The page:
The lead school/kura board ensures a robust performance appraisal model is in place for the cluster by:
- having a performance management policy
- making appropriate delegations
- monitoring policy implementation and procedures
- ensuring confidentiality
- specifying resolution processes.
The cluster manager is responsible for the appraisal of RTLB and may delegate this responsibility to a practice leader. The cluster manager, in consultation with RTLB, establishes the timeframe for the annual appraisal cycle.
The principal is responsible for the appraisal of the cluster manager.
RTLB appraisal and development is a dynamic and continuous process.
Performance appraisals occur every year as part of performance management. The performance appraisal process provides a balance between accountability and development. It provides an opportunity for the appraiser to provide constructive feedback and support on performance and development.
RTLB are appraised against the Standards for the Teaching Profession. This replaces the Practising Teacher Criteria from 1 January 2018.
- take place within a structured, monitored and continuous process and in a supportive environment
- are evidence-based
- are linked to, and ensure, relevant professional learning aligned to the cluster’s strategic plan and linked to each RTLB development plan
- include a record of the issues raised and the decisions reached
- include self-appraisal as an integral part of the process
- use the Standards for the Teaching Profession and the Professional Standards where there is a collective agreement in place.
- are aligned with the cultural competencies for teachers of Māori learners in Tātaiako
- promote cultural competencies for teachers of Pacific learners as outlined in Tapasā.
- identify resources needed to support agreed goals
- support both individual and cluster performance
- align individual goals and objectives with the cluster’s vision
- address individual RTLB and cluster development.
Through the performance appraisal process RTLB:
- highlight their own strengths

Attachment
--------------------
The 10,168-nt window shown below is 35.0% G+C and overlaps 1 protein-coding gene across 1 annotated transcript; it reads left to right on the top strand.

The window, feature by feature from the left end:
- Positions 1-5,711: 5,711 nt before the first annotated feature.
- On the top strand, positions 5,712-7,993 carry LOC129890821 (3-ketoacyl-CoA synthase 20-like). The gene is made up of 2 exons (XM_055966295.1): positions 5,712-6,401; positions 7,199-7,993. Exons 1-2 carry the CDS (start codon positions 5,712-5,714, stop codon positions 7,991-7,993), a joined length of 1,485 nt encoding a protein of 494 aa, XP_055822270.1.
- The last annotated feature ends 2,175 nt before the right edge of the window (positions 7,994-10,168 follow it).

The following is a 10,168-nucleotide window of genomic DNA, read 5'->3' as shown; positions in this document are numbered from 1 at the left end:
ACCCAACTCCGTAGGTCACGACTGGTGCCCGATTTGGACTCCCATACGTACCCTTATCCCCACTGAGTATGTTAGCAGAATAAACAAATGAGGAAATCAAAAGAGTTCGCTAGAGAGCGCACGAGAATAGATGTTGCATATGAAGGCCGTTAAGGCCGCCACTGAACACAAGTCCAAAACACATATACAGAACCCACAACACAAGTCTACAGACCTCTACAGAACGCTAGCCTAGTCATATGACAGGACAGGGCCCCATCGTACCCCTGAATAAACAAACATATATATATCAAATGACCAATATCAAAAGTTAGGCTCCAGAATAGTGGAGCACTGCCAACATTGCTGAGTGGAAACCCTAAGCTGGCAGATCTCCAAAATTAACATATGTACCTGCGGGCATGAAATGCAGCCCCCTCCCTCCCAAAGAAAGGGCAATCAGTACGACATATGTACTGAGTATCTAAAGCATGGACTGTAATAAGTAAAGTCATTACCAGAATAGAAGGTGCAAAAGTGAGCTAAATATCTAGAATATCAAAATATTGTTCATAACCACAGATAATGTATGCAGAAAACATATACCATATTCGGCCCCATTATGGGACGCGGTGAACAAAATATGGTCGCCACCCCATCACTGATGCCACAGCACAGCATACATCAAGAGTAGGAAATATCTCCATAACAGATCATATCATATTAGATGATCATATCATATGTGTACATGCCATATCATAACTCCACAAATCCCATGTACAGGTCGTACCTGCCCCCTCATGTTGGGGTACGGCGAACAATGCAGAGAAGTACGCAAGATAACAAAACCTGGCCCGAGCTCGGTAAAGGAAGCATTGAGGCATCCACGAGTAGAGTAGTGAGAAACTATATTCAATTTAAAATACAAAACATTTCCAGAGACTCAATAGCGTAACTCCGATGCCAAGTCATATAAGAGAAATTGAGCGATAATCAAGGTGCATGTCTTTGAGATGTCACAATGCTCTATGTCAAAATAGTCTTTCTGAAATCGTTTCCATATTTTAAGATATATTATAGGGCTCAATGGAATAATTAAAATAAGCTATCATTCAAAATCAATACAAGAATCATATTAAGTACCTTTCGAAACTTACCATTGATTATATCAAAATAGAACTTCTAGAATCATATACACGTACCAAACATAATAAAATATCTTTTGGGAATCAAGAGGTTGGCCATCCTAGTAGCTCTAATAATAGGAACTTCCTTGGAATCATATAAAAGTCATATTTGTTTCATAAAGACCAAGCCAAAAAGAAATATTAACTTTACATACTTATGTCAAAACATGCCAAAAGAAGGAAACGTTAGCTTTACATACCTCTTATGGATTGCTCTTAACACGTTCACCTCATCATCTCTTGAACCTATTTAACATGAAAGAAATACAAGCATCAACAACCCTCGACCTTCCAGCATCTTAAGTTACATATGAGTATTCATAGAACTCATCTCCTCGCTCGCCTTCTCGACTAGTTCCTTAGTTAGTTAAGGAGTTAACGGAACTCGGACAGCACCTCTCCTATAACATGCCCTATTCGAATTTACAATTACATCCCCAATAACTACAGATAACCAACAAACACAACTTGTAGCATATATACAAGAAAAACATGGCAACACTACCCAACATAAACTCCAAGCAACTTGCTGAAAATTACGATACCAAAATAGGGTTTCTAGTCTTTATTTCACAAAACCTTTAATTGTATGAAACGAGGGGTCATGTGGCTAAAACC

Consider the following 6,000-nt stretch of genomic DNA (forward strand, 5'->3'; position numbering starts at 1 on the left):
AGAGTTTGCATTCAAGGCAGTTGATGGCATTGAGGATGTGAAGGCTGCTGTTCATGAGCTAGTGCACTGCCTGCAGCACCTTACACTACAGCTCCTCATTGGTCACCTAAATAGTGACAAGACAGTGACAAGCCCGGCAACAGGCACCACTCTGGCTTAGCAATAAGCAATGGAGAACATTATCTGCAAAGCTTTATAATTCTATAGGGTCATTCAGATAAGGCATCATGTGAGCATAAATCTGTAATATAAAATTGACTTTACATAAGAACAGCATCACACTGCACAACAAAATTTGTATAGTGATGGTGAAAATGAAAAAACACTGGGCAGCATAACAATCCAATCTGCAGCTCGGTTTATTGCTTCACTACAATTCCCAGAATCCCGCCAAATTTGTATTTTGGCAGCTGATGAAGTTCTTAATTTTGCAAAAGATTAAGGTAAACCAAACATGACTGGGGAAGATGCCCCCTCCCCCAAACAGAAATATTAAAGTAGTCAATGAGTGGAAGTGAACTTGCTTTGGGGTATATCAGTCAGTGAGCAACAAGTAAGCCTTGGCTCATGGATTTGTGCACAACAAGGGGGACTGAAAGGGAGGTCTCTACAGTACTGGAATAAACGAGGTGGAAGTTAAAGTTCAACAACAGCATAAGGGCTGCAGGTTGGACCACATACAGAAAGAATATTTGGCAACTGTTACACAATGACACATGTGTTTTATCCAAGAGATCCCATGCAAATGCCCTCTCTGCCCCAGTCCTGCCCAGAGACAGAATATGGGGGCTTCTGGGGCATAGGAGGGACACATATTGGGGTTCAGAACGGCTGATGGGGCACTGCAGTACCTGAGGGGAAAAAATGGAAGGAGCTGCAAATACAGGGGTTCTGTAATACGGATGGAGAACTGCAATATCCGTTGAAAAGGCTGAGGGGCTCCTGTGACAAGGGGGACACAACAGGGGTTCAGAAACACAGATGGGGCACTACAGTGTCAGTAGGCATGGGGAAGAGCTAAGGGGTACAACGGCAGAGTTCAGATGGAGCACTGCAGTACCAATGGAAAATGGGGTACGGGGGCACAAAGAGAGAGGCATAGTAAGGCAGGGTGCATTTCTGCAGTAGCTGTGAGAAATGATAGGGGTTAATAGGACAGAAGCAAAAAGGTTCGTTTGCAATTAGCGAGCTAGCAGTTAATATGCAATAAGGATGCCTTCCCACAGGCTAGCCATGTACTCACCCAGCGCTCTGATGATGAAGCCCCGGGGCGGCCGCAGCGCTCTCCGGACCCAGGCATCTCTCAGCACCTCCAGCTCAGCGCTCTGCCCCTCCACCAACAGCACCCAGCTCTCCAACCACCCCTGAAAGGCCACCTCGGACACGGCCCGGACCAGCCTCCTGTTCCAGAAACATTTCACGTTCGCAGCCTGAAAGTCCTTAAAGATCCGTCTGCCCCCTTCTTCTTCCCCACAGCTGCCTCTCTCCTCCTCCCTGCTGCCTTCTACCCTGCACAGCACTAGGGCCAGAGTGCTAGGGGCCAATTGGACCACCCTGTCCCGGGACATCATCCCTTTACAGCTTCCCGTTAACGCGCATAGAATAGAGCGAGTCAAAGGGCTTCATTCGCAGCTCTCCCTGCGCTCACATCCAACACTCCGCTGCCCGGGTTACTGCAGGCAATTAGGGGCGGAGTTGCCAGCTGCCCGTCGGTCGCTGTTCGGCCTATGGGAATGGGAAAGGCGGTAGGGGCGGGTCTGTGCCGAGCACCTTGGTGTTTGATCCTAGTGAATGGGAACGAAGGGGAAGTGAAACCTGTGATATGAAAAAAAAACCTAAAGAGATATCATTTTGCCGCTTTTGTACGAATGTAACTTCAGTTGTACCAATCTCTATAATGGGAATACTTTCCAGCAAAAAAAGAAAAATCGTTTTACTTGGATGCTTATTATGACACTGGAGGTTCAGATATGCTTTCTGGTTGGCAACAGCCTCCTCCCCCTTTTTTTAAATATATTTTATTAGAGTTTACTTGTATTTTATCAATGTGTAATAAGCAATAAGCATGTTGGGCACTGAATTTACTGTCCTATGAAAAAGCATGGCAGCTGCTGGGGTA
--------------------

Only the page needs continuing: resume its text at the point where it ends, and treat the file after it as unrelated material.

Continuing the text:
- provide evidence of their new learning
- identify areas for growth and ongoing professional learning
- build capability aligned to cluster strategic plans
- engage and consider the practice principles of He Pikorua.
If an RTLB is identified as not meeting the expected performance requirements, the lead school/kura board must first address the matter through its normal employment policies and the practitioner’s performance requirements identified in the relevant employment agreement. Support from the NZSTA industrial relations service should be sought.
The employer should become familiar with the conduct and competence reporting requirements of the Teaching Council if further action is required.
The Teaching Council plan to revise Tātaiako to reflect the Standards for the Teaching Profession, however it is still a valuable resource in its current form. It is a lens through which to view and inform practice across all of the Standards. The Standards, like the Tātaiako cultural competencies, are holistic and the elaborations provide more information about practices that reflect them. As you consider what the Standards look like in your setting, Tātaiako continues to provide examples of practice and outcomes.
The Tapasā framework will help teachers to contextualise quality teaching and learning by providing a Pacific lens to the Standards for the Teaching Profession. Teachers interpret and refine their own understandings of what each of the Standards look like in their setting. For many teachers in Aotearoa New Zealand, Tapasā will be a key resource for thinking about teachers’ practice and quality learning for Pacific teachers.
Evidence of effectiveness
RTLB work supports teachers/kaiako to more effectively manage and teach learners in their classrooms. RTLB case records contain evidence of improved outcomes. Evaluative feedback can provide supporting data.